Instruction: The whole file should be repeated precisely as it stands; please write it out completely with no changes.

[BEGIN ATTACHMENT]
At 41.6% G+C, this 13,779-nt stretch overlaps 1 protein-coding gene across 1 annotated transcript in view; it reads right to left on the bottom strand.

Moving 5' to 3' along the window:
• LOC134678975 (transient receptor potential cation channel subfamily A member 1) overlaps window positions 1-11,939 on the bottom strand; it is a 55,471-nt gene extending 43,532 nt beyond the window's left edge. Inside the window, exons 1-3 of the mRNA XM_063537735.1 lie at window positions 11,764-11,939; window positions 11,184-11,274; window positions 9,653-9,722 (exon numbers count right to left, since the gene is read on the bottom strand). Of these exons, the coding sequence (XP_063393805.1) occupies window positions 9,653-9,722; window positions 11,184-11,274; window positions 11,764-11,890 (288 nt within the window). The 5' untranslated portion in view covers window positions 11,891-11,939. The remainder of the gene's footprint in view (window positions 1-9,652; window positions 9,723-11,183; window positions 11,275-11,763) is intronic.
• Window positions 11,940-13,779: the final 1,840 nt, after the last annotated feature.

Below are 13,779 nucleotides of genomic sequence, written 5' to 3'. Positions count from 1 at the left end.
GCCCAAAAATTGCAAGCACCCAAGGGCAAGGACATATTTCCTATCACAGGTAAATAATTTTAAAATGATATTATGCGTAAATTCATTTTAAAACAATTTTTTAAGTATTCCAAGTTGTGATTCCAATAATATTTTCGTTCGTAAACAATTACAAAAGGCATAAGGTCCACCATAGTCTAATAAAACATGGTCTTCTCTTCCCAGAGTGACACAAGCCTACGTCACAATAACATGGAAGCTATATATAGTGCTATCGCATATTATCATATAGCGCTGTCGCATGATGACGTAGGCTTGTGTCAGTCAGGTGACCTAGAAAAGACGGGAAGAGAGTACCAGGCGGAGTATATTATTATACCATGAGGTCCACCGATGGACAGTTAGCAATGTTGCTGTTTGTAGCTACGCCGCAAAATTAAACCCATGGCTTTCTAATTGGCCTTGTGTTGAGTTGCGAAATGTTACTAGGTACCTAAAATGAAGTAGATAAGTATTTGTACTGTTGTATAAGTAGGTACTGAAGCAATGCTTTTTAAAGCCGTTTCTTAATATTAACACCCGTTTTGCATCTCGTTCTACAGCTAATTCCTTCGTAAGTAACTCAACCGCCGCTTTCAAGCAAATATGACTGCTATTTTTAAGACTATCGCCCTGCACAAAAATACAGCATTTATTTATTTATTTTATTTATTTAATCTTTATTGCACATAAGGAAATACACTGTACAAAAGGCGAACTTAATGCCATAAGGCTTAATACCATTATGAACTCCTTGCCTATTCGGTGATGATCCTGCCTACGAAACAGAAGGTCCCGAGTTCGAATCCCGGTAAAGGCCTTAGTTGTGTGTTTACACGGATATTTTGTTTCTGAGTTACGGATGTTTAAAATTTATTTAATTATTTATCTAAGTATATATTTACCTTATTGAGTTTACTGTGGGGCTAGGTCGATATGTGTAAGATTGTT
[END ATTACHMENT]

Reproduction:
At 41.6% G+C, this 13,779-nt stretch overlaps 1 protein-coding gene across 1 annotated transcript in view; it reads right to left on the bottom strand.

Moving 5' to 3' along the window:
• LOC134678975 (transient receptor potential cation channel subfamily A member 1) overlaps window positions 1-11,939 on the bottom strand; it is a 55,471-nt gene extending 43,532 nt beyond the window's left edge. Inside the window, exons 1-3 of the mRNA XM_063537735.1 lie at window positions 11,764-11,939; window positions 11,184-11,274; window positions 9,653-9,722 (exon numbers count right to left, since the gene is read on the bottom strand). Of these exons, the coding sequence (XP_063393805.1) occupies window positions 9,653-9,722; window positions 11,184-11,274; window positions 11,764-11,890 (288 nt within the window). The 5' untranslated portion in view covers window positions 11,891-11,939. The remainder of the gene's footprint in view (window positions 1-9,652; window positions 9,723-11,183; window positions 11,275-11,763) is intronic.
• Window positions 11,940-13,779: the final 1,840 nt, after the last annotated feature.

Below are 13,779 nucleotides of genomic sequence, written 5' to 3'. Positions count from 1 at the left end.
GCCCAAAAATTGCAAGCACCCAAGGGCAAGGACATATTTCCTATCACAGGTAAATAATTTTAAAATGATATTATGCGTAAATTCATTTTAAAACAATTTTTTAAGTATTCCAAGTTGTGATTCCAATAATATTTTCGTTCGTAAACAATTACAAAAGGCATAAGGTCCACCATAGTCTAATAAAACATGGTCTTCTCTTCCCAGAGTGACACAAGCCTACGTCACAATAACATGGAAGCTATATATAGTGCTATCGCATATTATCATATAGCGCTGTCGCATGATGACGTAGGCTTGTGTCAGTCAGGTGACCTAGAAAAGACGGGAAGAGAGTACCAGGCGGAGTATATTATTATACCATGAGGTCCACCGATGGACAGTTAGCAATGTTGCTGTTTGTAGCTACGCCGCAAAATTAAACCCATGGCTTTCTAATTGGCCTTGTGTTGAGTTGCGAAATGTTACTAGGTACCTAAAATGAAGTAGATAAGTATTTGTACTGTTGTATAAGTAGGTACTGAAGCAATGCTTTTTAAAGCCGTTTCTTAATATTAACACCCGTTTTGCATCTCGTTCTACAGCTAATTCCTTCGTAAGTAACTCAACCGCCGCTTTCAAGCAAATATGACTGCTATTTTTAAGACTATCGCCCTGCACAAAAATACAGCATTTATTTATTTATTTTATTTATTTAATCTTTATTGCACATAAGGAAATACACTGTACAAAAGGCGAACTTAATGCCATAAGGCTTAATACCATTATGAACTCCTTGCCTATTCGGTGATGATCCTGCCTACGAAACAGAAGGTCCCGAGTTCGAATCCCGGTAAAGGCCTTAGTTGTGTGTTTACACGGATATTTTGTTTCTGAGTTACGGATGTTTAAAATTTATTTAATTATTTATCTAAGTATATATTTACCTTATTGAGTTTACTGTGGGGCTAGGTCGATATGTGTAAGATTGTT